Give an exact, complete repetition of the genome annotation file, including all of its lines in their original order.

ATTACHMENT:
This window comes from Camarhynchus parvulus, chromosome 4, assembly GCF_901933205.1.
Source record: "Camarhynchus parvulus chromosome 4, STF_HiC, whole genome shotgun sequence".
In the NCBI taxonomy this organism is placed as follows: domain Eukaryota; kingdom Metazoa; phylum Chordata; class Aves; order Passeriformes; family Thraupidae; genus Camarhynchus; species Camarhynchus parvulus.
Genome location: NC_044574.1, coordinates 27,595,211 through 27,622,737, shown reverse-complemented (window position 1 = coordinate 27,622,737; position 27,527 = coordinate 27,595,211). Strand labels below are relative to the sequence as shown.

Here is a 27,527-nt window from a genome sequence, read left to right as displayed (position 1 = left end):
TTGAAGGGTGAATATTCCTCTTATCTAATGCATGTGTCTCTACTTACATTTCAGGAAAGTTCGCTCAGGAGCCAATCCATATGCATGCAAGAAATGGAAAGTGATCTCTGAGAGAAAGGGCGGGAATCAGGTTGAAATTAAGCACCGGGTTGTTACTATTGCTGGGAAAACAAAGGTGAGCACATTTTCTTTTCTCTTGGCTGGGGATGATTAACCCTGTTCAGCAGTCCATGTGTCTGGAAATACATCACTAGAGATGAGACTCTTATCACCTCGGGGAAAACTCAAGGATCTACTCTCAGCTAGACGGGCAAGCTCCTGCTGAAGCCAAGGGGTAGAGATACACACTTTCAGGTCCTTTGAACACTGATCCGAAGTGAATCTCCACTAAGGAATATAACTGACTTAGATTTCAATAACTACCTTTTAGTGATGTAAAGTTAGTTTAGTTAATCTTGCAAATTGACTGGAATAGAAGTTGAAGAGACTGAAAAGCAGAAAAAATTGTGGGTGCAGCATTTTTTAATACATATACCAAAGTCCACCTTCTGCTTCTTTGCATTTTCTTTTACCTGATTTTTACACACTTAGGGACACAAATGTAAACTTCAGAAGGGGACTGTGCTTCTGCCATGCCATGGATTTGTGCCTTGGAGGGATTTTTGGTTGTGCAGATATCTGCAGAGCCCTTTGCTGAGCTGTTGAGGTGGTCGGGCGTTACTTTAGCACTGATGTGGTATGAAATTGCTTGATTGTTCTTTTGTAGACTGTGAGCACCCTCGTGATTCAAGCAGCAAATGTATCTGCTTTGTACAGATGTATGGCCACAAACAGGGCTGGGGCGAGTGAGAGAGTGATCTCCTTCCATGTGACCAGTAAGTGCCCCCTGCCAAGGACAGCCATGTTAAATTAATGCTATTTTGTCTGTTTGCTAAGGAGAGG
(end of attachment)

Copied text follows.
This window comes from Camarhynchus parvulus, chromosome 4, assembly GCF_901933205.1.
Source record: "Camarhynchus parvulus chromosome 4, STF_HiC, whole genome shotgun sequence".
In the NCBI taxonomy this organism is placed as follows: domain Eukaryota; kingdom Metazoa; phylum Chordata; class Aves; order Passeriformes; family Thraupidae; genus Camarhynchus; species Camarhynchus parvulus.
Genome location: NC_044574.1, coordinates 27,595,211 through 27,622,737, shown reverse-complemented (window position 1 = coordinate 27,622,737; position 27,527 = coordinate 27,595,211). Strand labels below are relative to the sequence as shown.

Here is a 27,527-nt window from a genome sequence, read left to right as displayed (position 1 = left end):
TTGAAGGGTGAATATTCCTCTTATCTAATGCATGTGTCTCTACTTACATTTCAGGAAAGTTCGCTCAGGAGCCAATCCATATGCATGCAAGAAATGGAAAGTGATCTCTGAGAGAAAGGGCGGGAATCAGGTTGAAATTAAGCACCGGGTTGTTACTATTGCTGGGAAAACAAAGGTGAGCACATTTTCTTTTCTCTTGGCTGGGGATGATTAACCCTGTTCAGCAGTCCATGTGTCTGGAAATACATCACTAGAGATGAGACTCTTATCACCTCGGGGAAAACTCAAGGATCTACTCTCAGCTAGACGGGCAAGCTCCTGCTGAAGCCAAGGGGTAGAGATACACACTTTCAGGTCCTTTGAACACTGATCCGAAGTGAATCTCCACTAAGGAATATAACTGACTTAGATTTCAATAACTACCTTTTAGTGATGTAAAGTTAGTTTAGTTAATCTTGCAAATTGACTGGAATAGAAGTTGAAGAGACTGAAAAGCAGAAAAAATTGTGGGTGCAGCATTTTTTAATACATATACCAAAGTCCACCTTCTGCTTCTTTGCATTTTCTTTTACCTGATTTTTACACACTTAGGGACACAAATGTAAACTTCAGAAGGGGACTGTGCTTCTGCCATGCCATGGATTTGTGCCTTGGAGGGATTTTTGGTTGTGCAGATATCTGCAGAGCCCTTTGCTGAGCTGTTGAGGTGGTCGGGCGTTACTTTAGCACTGATGTGGTATGAAATTGCTTGATTGTTCTTTTGTAGACTGTGAGCACCCTCGTGATTCAAGCAGCAAATGTATCTGCTTTGTACAGATGTATGGCCACAAACAGGGCTGGGGCGAGTGAGAGAGTGATCTCCTTCCATGTGACCAGTAAGTGCCCCCTGCCAAGGACAGCCATGTTAAATTAATGCTATTTTGTCTGTTTGCTAAGGAGAGG